Long story short: We went to help plant trees to help prevent erosion and the destruction of our coral reefs. We weren't mentally prepared for the hike we didn't expect and the weather. The hike was steep and slippery. We were halfway to the planting site when it started to rain, but we kept going until the lightning and thunder started. It was too close for us to really move. Either direction would've taken us higher and closer to being struck. So we hit the ground. When it cleared up a bit we had to head back. So we didn't get to plant any trees. Maybe we'll go back when they start doing the carabao rides and install the zip line.
Moral of the story: Please don't be a lazy hunter and start fires!!!

We look so happy in the pics because we SURVIVED!

To read Nella's post on this, visit her blog!

Crafting in Wonderland: Throw pillows

I Had some left over fabric from previous projects and decided to make some throw pillows for the couch. They're funky and match our curtains and foot stool, but they also have the red and Japanese vibe from the kitchen. :) I love them.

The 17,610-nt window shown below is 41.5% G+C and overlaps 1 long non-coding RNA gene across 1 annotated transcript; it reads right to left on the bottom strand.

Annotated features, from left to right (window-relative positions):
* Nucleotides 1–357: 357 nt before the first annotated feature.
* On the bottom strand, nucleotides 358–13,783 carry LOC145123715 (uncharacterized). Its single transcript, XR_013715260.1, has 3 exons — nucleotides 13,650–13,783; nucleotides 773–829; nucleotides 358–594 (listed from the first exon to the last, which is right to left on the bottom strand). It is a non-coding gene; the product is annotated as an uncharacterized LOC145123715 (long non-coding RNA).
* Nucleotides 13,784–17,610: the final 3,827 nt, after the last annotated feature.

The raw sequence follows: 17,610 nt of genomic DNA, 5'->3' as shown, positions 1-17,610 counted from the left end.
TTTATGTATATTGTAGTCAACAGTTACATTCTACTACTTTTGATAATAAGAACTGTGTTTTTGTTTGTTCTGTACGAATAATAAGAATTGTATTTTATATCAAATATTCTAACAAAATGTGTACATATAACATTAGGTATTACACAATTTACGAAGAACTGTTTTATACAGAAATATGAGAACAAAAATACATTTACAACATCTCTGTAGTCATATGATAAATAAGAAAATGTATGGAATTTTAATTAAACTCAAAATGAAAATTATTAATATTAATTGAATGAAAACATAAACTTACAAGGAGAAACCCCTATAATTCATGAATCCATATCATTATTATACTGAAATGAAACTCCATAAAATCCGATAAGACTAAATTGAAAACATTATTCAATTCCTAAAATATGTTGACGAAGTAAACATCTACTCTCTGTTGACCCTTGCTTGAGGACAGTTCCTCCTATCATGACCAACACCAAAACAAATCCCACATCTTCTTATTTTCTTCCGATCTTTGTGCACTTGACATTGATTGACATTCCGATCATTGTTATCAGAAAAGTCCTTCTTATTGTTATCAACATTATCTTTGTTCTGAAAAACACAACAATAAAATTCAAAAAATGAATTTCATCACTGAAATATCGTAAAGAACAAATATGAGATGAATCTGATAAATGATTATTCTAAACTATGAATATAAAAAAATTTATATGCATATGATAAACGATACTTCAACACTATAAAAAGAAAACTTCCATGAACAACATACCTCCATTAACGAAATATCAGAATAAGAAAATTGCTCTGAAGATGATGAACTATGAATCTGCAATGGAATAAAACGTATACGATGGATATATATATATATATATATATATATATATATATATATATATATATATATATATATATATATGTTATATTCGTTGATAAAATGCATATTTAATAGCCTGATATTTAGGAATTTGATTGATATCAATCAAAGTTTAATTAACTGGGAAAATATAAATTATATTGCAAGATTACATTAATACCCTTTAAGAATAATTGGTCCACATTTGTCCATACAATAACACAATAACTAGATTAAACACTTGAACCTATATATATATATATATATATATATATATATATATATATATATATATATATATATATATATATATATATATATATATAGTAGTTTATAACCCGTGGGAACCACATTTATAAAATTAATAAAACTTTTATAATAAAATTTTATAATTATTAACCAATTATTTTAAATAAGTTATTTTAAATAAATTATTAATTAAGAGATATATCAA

I made 2, but this is a pic of the first one.

Wednesday, September 16, 2009

Life in Wonderland: My Artist's Bio

I'm participating in an art exhibit that coincides with the 7th meeting of The International Women Against Militarism. The exhibit is featuring local female artists and will also have a film screening, poetry and music, as well as a fashion show. I'm really excited, but I had been struggling for days to work on an Artist's Bio. For a few nights all I had was a paragraph and then I found out it needed to be a half page to a full page. I was stuck with just a couple sentences after hearing that. Finally last night I sat down and forced myself to think about the influence art has in my life and why it is so important to me and how far I've gone with it . . . not very, yet. So here it is. Thanks to Luke and Allan's encouragement and Nella's editing services I completed it.

Andrea Nicole Grajek

Born and raised on Guam, Andrea is the daughter of Michael and Berni Grajek. Growing up in a household where art and music were as essential as food and shelter, Andrea has always had a strong appreciation for the arts. Her father and brother both draw and her parents were art dealers when Andrea was a little girl. Some of her earliest memories take her back to art shows and artists' studios. She's always loved painting and drawing, but never had the opportunity to take an art class until she started attending the University of Guam. Until then all her knowledge of art was absorbed from her experiences and from what she observed and read in books. She has gone through many phases in her art including an abstract phase, influenced by local artist Vivian Chargulaf, and a pen and ink phase she attributes to Al Lizama, another local artist.